Zettelkasten in Sublime (a note on Dan Sheffler’s script)

I’ve rapidly become a huge fan of Dan Sheffler’s workflow. One thing that I’m really looking forward to trying out is is ‘Zettelkasten‘(also here), a kind of flat wiki-like approach to note taking. I have always struggled with effective notetaking, but combining his markdown export from pdfs (via Skim) with the zettelkasten (which I could then push to github for open-notebooking purposes, or feed to Jekyll, or text mining, etc) has me (geek that I am) rather excited about the prospects.

Anyway, I’ve just gotten everything working. Here’s how:

1. Install Sublime Text 3.
2. Download the MyWiki zip from Dan’s repo on Github.
3. Install Package Control from packagecontrol.io

3a (because I forget this step when I first published this post: Install Bracketeer plugin; go to preferences – package control – install packages – type in ‘bracketeer’, select it, hit enter).
4. Open Sublime Text 3.
5. Under Preferences, go to ‘browse packages’. This opens the package location in your finder.
6. Meanwhile, unzip the MyWiki plugin. Copy the MyWiki folder to the package location.

I had trouble getting Sublime 3 to recognize the ‘keymap’, that is, the file telling Sublime what keys fire up what commands in the MyWiki.py file. I renamed it to ‘Default (OSX).sublime-keymap’ which should’ve solved the problem, but didn’t.

7. So instead, I went to Preferences – key bindings – user, and copied the text of Dan’s file into this default one.
8. In the file ‘MyWiki.sublime-settings’ I changed the wiki_directory like so:

“wiki_directory”: “/Users/shawngraham/Documents/notes-experiment-sublime/”,

I saved everything, restarted sublime text, and voila!

Screen Shot 2015-07-01 at 3.52.10 PM

Hard to see it, but I’ve just typed [[ in a markdown document, and an autocomplete with all of the file names (that is, notecards) appears so that I can ensure consistency across my files or create a new note.

Exporting your PDF Annotations from Skim

I’ve got to write this down now, while I still remember what I did. Dan Sheffler has a great blog. Lots of really neat & useful stuff. One of the things he has is a script for exporting your notes and annotations of pdfs in nicely formatted markdown. (All OS, I’m afraid Windows folks). First two things we need: Skim: http://skim-app.sourceforge.net/ Bibdesk: http://bibdesk.sourceforge.net/ And a pdf of some academic article. Download and install Bibdesk. Open Bibdesk. Drag & drop your pdf onto the Bibdesk window. Add relevant metadata. Crucial: the ‘Cite key’ field is like a shortcode for referencing all this. Screen Shot 2015-06-28 at 9.56.16 PM In the screenshot above, I’ve got Alice Watterson’s recent piece from Open Archaeology. My cite key is her name & the year. Now, in Skim, open that pdf up, and start making notes all over it. Save. Now, the first thing we’re going to do is use Sheffler’s script for making custom URLs that will link our notes to the relevant page of the pdf; these are URLs that we can then use in our Markdown documents. His instructions are at: http://www.dansheffler.com/blog/2014-07-02-custom-skim-urls/ To follow those instructions, find your AppleScript editor on your machine, and paste his code in. Save as an application. Then, find the application (he called his ‘Skimmer’) on your machine, and right click (or whatever you do to bring up the contextual menu) and inspect package contents. You then open the info.plist file in a text editor, and swap the default for what Sheffler instructs – see my screenshot:Screen Shot 2015-06-28 at 10.00.24 PM Run the Skimmer application. If all goes well, nothing much should appear to happen. Ok, so, let’s test this out. I went to dillinger.io and made the following md link: [@Watterson2015 [page 120](sk://Watterson2015#120)] and then exported it as html. I opened the html in my browser, and hey presto! When I clicked on the link, it opened the pdf in Skim at my note!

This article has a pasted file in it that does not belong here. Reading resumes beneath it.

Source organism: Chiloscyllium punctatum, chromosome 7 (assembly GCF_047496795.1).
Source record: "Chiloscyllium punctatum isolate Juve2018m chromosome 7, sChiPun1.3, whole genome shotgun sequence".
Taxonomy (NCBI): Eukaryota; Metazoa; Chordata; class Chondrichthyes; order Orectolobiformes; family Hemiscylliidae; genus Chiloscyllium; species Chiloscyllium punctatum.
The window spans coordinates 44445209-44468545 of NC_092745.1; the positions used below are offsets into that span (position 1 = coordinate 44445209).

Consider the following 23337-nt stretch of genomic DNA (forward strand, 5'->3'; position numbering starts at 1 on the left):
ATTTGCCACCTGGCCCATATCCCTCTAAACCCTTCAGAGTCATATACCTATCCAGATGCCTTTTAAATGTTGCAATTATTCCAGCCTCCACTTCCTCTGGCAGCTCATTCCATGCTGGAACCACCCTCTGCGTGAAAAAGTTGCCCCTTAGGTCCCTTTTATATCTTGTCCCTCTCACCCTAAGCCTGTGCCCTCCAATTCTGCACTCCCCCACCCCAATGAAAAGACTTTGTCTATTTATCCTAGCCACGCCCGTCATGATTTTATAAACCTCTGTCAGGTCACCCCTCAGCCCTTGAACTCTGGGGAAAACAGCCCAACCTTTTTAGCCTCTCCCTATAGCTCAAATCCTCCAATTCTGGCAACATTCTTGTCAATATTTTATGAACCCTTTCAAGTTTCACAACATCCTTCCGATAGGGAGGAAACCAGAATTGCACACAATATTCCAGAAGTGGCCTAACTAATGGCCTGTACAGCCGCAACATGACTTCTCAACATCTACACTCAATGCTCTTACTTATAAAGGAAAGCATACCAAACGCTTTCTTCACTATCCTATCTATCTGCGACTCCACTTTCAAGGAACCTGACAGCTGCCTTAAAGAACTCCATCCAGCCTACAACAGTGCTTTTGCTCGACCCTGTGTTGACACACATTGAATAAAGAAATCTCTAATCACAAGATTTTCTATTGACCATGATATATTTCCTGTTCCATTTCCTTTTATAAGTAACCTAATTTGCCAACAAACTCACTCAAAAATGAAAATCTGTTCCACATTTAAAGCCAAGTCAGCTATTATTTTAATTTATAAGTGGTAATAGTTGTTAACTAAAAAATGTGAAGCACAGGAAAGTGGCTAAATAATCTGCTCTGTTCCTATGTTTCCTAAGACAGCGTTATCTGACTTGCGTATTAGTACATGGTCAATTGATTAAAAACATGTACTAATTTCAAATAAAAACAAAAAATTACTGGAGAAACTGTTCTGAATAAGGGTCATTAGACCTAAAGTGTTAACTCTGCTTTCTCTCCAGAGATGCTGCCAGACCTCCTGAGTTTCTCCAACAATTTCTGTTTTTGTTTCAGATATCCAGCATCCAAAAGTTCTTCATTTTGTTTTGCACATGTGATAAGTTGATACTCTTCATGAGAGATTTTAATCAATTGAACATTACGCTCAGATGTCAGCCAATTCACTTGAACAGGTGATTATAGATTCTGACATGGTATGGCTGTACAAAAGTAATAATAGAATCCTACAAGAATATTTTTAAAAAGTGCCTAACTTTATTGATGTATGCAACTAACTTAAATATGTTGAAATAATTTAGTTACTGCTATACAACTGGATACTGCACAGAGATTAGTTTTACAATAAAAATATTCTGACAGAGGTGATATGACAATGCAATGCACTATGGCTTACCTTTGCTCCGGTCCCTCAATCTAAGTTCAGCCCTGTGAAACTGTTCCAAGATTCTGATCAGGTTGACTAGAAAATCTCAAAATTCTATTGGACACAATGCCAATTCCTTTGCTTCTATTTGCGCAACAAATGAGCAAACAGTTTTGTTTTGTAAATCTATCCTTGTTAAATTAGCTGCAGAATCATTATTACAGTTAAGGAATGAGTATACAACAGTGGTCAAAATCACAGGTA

So that’s part 1 achieved. Now onwards to part 2.

Next, we want to export our Skim annotations as nicely formatted markdown (you could then use them in a blog post, or on github, or wherever). http://www.dansheffler.com/blog/2014-07-07-exporting-skim-notes/ Again, open up your applescript editor, and paste Sheffler’s code. This code requires that you have those custom URLs set up, BibDesk installed, and something called pdftk (I checked it out; seems to be a windows program, so I ignored it. Script ran well anyway, so *shrug*) [1]. Finally, the end of the script opens up Marked for viewing and editing the md. I don’t have that, so I simply changed that final line from Marked to Atom (which I do have) – and that works. If you right-click on your finder, select ‘go to folder’ and type in Library, you can find the ‘Application\Support’ folder. I made a new subfolder called ‘Skim\scripts’ and saved the script in there as skim-export. Fired Skim back up, opened Watterson 2015 in Skim, selected ‘skim-export’ and behold: Screen Shot 2015-06-28 at 10.11.59 PMA nicely formatted markdown document with my annotations – and crucially, the links back to the original pages. I can now save this markdown into a github repo, or any number of markdown flavoured wiki type things that run locally on this machine, or use pandoc to convert it to something else, or… Markdown is *wonderful*. These scripts are too! Thank you Dan. Next thing I want to try: http://www.dansheffler.com/blog/2015-05-11-my-zettelkasten-in-sublime/

[1] Dan responds at http://dansheffler.com/blog/2015-07-01-electric-archaeology/ to note that the tool in question is here: https://www.pdflabs.com/tools/pdftk-server/ and runs on the command line.